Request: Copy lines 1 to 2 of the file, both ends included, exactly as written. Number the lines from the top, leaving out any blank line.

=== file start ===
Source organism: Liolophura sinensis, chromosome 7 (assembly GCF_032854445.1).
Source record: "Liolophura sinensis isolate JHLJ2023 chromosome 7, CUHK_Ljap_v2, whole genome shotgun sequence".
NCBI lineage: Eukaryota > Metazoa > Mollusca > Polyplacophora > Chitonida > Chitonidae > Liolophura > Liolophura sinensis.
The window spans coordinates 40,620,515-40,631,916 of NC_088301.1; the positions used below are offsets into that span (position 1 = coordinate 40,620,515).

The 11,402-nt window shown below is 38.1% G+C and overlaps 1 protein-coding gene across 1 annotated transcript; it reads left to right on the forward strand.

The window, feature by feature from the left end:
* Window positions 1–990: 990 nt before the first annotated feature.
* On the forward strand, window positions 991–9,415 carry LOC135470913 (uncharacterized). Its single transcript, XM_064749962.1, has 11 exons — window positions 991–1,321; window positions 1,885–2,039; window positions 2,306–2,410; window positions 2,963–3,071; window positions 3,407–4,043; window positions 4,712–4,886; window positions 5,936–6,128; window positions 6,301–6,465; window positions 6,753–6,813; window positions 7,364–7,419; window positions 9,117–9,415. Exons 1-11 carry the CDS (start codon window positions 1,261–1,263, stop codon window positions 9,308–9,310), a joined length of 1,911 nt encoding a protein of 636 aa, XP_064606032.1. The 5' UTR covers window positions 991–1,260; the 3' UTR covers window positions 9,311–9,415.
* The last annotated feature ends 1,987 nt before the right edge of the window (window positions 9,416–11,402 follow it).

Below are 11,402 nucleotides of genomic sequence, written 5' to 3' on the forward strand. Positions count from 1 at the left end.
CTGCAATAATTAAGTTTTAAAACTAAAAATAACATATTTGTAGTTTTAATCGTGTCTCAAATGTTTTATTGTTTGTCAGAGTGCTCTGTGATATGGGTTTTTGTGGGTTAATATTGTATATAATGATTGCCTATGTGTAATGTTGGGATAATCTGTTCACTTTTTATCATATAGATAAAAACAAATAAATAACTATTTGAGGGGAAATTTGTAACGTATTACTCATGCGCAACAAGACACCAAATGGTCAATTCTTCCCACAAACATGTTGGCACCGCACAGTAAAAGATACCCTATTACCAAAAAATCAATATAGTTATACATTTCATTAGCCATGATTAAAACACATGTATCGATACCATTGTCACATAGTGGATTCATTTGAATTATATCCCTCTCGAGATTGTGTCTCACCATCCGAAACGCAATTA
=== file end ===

Source organism: Liolophura sinensis, chromosome 7 (assembly GCF_032854445.1).
Source record: "Liolophura sinensis isolate JHLJ2023 chromosome 7, CUHK_Ljap_v2, whole genome shotgun sequence".